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      Population Genomics: Whole-Genome Analysis of Polymorphism and Divergence in Drosophila simulans

          There is no author summary for this article yet. Authors can add summaries to their articles on ScienceOpen to make them more accessible to a non-specialist audience.


          The population genetic perspective is that the processes shaping genomic variation can be revealed only through simultaneous investigation of sequence polymorphism and divergence within and between closely related species. Here we present a population genetic analysis of Drosophila simulans based on whole-genome shotgun sequencing of multiple inbred lines and comparison of the resulting data to genome assemblies of the closely related species, D. melanogaster and D. yakuba. We discovered previously unknown, large-scale fluctuations of polymorphism and divergence along chromosome arms, and significantly less polymorphism and faster divergence on the X chromosome. We generated a comprehensive list of functional elements in the D. simulans genome influenced by adaptive evolution. Finally, we characterized genomic patterns of base composition for coding and noncoding sequence. These results suggest several new hypotheses regarding the genetic and biological mechanisms controlling polymorphism and divergence across the Drosophila genome, and provide a rich resource for the investigation of adaptive evolution and functional variation in D. simulans.

          Author Summary

          Population genomics, the study of genome-wide patterns of sequence variation within and between closely related species, can provide a comprehensive view of the relative importance of mutation, recombination, natural selection, and genetic drift in evolution. It can also provide fundamental insights into the biological attributes of organisms that are specifically shaped by adaptive evolution. One approach for generating population genomic datasets is to align DNA sequences from whole-genome shotgun projects to a standard reference sequence. We used this approach to carry out whole-genome analysis of polymorphism and divergence in Drosophila simulans, a close relative of the model system, D. melanogaster. We find that polymorphism and divergence fluctuate on a large scale across the genome and that these fluctuations are probably explained by natural selection rather than by variation in mutation rates. Our analysis suggests that adaptive protein evolution is common and is often related to biological processes that may be associated with gene expression, chromosome biology, and reproduction. The approaches presented here will have broad applicability to future analysis of population genomic variation in other systems, including humans.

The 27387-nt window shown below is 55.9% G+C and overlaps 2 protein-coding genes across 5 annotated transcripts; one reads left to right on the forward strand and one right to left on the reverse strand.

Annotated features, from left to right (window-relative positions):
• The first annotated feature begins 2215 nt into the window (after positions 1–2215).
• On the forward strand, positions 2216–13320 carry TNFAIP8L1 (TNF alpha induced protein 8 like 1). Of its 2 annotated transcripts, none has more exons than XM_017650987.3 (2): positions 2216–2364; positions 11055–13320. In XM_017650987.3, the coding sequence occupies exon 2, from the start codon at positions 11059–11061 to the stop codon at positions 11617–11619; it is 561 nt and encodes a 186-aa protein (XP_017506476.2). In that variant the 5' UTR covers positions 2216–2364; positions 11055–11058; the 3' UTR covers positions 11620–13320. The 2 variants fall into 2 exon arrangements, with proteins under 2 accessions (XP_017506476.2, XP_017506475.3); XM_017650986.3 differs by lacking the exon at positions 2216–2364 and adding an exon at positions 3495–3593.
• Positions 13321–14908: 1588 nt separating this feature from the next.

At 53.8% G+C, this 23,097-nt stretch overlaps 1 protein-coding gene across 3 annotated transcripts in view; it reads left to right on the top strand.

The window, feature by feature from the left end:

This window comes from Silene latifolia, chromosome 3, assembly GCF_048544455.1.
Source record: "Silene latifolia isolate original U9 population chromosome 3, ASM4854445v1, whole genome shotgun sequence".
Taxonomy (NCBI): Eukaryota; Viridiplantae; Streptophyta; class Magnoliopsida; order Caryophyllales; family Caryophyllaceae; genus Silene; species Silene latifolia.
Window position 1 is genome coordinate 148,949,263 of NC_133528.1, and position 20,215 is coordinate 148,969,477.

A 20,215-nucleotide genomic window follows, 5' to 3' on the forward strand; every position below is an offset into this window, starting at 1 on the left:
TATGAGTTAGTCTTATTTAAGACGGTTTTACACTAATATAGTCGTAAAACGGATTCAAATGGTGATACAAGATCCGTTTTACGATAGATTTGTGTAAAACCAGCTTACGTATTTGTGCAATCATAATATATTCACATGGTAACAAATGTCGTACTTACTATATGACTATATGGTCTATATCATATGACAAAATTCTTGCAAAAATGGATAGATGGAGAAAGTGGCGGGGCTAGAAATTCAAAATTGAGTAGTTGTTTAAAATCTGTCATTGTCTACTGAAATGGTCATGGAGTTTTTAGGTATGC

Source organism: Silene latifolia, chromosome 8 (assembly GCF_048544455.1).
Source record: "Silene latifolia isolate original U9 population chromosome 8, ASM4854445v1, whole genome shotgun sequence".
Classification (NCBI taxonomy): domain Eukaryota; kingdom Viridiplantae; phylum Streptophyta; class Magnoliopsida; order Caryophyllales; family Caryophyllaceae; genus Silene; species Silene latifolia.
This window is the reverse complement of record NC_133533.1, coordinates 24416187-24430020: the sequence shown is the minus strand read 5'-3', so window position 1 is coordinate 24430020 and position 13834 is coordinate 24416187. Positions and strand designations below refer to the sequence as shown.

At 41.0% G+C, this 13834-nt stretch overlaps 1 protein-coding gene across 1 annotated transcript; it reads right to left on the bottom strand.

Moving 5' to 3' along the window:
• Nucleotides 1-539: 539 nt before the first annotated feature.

Low-coverage genome sequences from multiple Drosophila simulans strains provide the first comprehensive view of polymorphism and divergence in the fruit fly.

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          Most cited references 126

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          Dating of the human-ape splitting by a molecular clock of mitochondrial DNA.

          A new statistical method for estimating divergence dates of species from DNA sequence data by a molecular clock approach is developed. This method takes into account effectively the information contained in a set of DNA sequence data. The molecular clock of mitochondrial DNA (mtDNA) was calibrated by setting the date of divergence between primates and ungulates at the Cretaceous-Tertiary boundary (65 million years ago), when the extinction of dinosaurs occurred. A generalized least-squares method was applied in fitting a model to mtDNA sequence data, and the clock gave dates of 92.3 +/- 11.7, 13.3 +/- 1.5, 10.9 +/- 1.2, 3.7 +/- 0.6, and 2.7 +/- 0.6 million years ago (where the second of each pair of numbers is the standard deviation) for the separation of mouse, gibbon, orangutan, gorilla, and chimpanzee, respectively, from the line leading to humans. Although there is some uncertainty in the clock, this dating may pose a problem for the widely believed hypothesis that the pipedal creature Australopithecus afarensis, which lived some 3.7 million years ago at Laetoli in Tanzania and at Hadar in Ethiopia, was ancestral to man and evolved after the human-ape splitting. Another likelier possibility is that mtDNA was transferred through hybridization between a proto-human and a proto-chimpanzee after the former had developed bipedalism.
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            The Bioperl toolkit: Perl modules for the life sciences.